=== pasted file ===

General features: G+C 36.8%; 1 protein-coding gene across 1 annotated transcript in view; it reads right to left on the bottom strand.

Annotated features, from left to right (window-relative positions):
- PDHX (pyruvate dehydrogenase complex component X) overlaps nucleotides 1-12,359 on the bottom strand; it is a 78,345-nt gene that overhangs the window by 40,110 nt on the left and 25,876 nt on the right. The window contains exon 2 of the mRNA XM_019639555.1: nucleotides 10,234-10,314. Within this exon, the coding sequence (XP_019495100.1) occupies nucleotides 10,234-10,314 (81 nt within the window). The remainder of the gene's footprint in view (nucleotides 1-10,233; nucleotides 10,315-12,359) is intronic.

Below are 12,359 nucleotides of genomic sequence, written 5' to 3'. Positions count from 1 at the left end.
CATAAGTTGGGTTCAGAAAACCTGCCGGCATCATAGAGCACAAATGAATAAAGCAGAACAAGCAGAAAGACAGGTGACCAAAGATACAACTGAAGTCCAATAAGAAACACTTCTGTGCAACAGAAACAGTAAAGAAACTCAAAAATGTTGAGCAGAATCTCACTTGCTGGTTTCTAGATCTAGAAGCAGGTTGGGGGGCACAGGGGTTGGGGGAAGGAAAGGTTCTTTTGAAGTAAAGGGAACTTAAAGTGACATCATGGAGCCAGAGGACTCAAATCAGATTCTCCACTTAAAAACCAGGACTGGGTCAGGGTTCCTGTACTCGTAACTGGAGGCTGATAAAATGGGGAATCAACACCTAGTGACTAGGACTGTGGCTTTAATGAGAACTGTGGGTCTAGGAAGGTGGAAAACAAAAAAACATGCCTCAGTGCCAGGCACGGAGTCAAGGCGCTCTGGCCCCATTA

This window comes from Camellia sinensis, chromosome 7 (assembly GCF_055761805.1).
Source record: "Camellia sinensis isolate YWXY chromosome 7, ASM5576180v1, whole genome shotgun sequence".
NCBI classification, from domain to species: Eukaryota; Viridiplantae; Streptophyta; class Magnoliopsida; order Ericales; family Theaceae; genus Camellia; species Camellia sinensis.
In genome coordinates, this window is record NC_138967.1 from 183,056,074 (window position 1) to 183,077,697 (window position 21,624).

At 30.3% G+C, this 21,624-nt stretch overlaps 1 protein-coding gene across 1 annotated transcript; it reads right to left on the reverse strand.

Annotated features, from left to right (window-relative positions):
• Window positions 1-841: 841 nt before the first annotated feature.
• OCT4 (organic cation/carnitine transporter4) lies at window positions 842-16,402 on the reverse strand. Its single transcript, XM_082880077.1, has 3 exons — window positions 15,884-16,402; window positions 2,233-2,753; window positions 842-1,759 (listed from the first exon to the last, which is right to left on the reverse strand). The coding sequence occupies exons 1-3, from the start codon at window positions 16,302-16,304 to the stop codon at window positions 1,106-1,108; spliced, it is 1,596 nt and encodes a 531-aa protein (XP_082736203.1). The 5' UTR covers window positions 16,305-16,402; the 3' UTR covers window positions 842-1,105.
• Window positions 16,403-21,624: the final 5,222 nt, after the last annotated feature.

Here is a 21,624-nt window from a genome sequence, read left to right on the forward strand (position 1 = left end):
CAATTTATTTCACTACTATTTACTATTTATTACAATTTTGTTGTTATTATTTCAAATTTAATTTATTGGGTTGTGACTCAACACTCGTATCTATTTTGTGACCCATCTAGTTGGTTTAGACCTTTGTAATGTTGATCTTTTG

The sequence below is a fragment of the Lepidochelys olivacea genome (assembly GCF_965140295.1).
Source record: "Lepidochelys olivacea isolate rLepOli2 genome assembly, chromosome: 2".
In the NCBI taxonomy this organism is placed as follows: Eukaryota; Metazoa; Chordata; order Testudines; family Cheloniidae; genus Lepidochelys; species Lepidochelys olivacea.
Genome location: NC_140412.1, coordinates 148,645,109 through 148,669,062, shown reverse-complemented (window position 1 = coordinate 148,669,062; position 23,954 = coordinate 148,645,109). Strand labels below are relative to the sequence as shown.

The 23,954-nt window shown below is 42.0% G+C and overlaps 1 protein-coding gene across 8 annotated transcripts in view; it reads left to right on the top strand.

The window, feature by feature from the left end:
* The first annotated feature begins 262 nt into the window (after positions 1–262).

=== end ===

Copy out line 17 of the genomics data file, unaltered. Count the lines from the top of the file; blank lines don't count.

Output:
The sequence below is a fragment of the Lepidochelys olivacea genome (assembly GCF_965140295.1).